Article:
While that's strictly true, almost every man that wasn't disabled was in some branch of the service then; all six of my uncles were, my dad was a couple of years too young. During WWII there was such a shortage of non-handicapped men in the US that major league baseball had one-armed players on their teams.

  • by Bob9113 ( 14996 ) on Friday January 11, 2013 @12:54PM (#42559035) Homepage

    The United States has about six violent deaths per 100,000 residents.

    Homicide, they noted, is the second leading cause of death among adolescents and young adults aged 15-24. The large majority of those homicides involve firearms.

    OK, let's do the math. Let's assume that other countries have zero violent deaths per 100,000 and have a life expectancy of 80 years. Let's assume that all 6 per 100,000 deaths in the US happen at age 15. How much does that affect our life expectancy?

    99994 * 80 = 7999520
    6 * 15 = 90
    90 + 7999520 = 7999610
    7999610 / 100,000 = 79.9961
    80 - 79.9961 = 0.0039

    The life expectancy difference between the US and the top performer is 4 years for men and 5 years for women. The maximum possible effect of gun violence according to the statistics in this report is 0.0039 of those years.

    The report's authors were particularly critical of the availability of guns

    True enough, but it was because of their preconceived notions, not because the data in the study supports their view.

  • by Albanach ( 527650 ) on Friday January 11, 2013 @01:58PM (#42559719) Homepage

    The minimum an employer can offer in the UK would be 20 days vacation plus eight public holidays. That's almost six weeks. Most large employers that I have encountered will offer five weeks plus eight days public holidays, so almost three weeks extra per year. My last employer offered six weeks plus 9 days.

    Large employers tend to also have generous sick leave. My previous employer paid full salary for six months then half salary for the following six months. Again, I don't think that would be unusual from a large employer. Perhaps shorter for the first couple of years of employment.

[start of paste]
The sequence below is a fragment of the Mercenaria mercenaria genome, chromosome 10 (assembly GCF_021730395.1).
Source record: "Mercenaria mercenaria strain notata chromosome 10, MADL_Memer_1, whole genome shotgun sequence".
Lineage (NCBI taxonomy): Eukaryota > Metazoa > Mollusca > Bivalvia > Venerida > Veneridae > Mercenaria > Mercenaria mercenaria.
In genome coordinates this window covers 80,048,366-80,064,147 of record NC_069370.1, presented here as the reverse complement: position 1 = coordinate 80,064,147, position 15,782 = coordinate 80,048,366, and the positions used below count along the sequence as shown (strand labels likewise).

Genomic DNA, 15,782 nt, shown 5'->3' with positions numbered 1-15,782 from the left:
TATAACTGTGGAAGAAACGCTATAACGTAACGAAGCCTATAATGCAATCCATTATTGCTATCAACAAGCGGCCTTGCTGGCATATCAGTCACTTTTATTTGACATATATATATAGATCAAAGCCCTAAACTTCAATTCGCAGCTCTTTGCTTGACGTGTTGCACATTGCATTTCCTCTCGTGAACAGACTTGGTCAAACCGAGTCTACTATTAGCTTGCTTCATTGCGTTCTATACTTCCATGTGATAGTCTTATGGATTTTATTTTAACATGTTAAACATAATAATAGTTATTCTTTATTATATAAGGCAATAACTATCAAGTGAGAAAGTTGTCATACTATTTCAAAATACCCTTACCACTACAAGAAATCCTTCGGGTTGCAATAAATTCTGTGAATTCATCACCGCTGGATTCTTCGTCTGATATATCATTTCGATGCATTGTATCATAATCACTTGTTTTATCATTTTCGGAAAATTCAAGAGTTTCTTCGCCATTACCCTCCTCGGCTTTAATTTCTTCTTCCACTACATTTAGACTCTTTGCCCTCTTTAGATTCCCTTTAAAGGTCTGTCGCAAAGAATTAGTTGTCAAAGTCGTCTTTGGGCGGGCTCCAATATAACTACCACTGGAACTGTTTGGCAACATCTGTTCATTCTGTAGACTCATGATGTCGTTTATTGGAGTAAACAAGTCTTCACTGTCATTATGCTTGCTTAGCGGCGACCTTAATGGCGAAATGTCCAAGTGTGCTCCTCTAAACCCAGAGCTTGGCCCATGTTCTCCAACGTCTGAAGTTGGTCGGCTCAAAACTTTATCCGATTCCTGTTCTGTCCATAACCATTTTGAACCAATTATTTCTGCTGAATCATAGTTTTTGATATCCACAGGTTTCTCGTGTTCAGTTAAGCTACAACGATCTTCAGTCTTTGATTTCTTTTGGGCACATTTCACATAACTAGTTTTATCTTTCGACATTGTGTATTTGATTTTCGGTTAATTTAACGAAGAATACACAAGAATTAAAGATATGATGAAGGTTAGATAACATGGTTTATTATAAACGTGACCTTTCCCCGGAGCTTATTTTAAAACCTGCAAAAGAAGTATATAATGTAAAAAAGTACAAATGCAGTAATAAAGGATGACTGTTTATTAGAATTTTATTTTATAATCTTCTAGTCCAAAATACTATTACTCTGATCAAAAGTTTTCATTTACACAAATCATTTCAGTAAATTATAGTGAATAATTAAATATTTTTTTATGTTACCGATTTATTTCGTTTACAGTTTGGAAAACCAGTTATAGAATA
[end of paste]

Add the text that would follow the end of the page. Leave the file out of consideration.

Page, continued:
The standard working week is 35 hours, as opposed to the 40 hours that appears to be standard in the US.

    All in all, I'd say it's pretty different.

  • by whitroth ( 9367 ) <whitroth&5-cent,us> on Friday January 11, 2013 @01:59PM (#42559731) Homepage

    I just skimmed a bunch of posts, and I'm wondering if more than 0.1% of you actually read any of the articles about it.

    Let's see: it noted lack of access to medical care in mostly the below-median-income (i.e, half the country), due to cost.

    But let's not create, say, a national medical system, like the UK's NHS, where they're all on salary, and so have no incentive to push all the newest, most expensive of everything, including what the drug co salesman left them samples of. No, we'd rather spend 25% to 75% or more of our medical dollars for multinational profits, as opposed to healthcare.

    Oh, that's right, there was also an article I read yesterday, about a study showing that for-profit hospitals gave, overwhelmingly, worse care than non-profit, due to cost-cutting measures like fewer staff, and less one-on-one staff/patient care.


  • by FhnuZoag ( 875558 ) on Friday January 11, 2013 @02:38PM (#42560157)

    You've made a fundamental error in your calculations. They said the US has a violent death rate of 6/100k. Your calculations assume that 6/100k deaths, or in other words 0.006% of deaths are violent. That is incorrect. What you need to do is divide the violent death rate of 6/100k, by the overall US death rate of 793.8 per 100k - leading to a proportion of total deaths of 0.756%.

    Now, to apply the correct calculations, if in a population of people living to 80, 0.765% of them die at 15 instead:

    (6/793.8 ) * 15 + ((793.8-6)/793.8 ) * 80 = 79.5.

    So about 0.5 years from homicide. Gun related suicide is more often, and takes off another year or so.

    Obviously, this doesn't explain the entire difference, but it can have a significant effect.

  • Re:Well... (Score:5, Informative)

    by thegarbz ( 1787294 ) on Friday January 11, 2013 @06:43PM (#42562849)

    Indeed. People seem to be accepting that health care is for a privileged few.

    We have an American expat at work here in Australia. When he rolled his car on the highway he went home to deal with his own wounds. The neighbour called the ambulance when she saw him and despite some protests about not being able to afford healthcare he was shipped off to hospital. Quick overnight stay, xray, and a neck brace + follow up doctors visit later and he was amazed that it didn't cost him a cent.

    And he's not even a citizen here.

  • by jgdobak ( 119142 ) on Friday January 11, 2013 @10:05PM (#42564423)

    The higher pay and less taxes mean nothing because even simple medical procedures or healthcare can bankrupt us.

    I had a meniscus repair in my knee last year. My health insurance sent me a nice itemized letter saying that, were I not insured, I'd have had to pay another $43K out of pocket for my surgery. I walked into the hospital at 5:30 AM and left at 11:00 AM the same day.

    A few years back I had to get a root canal and crown for a tooth I broke. Out of pocket cost for the procedure, with insurance, was a hair over a thousand dollars.

    The median household income in this country is $48K. Most Americans simply cannot afford what healthcare costs here, with or without insurance.

Help! I'm trapped in a PDP 11/70!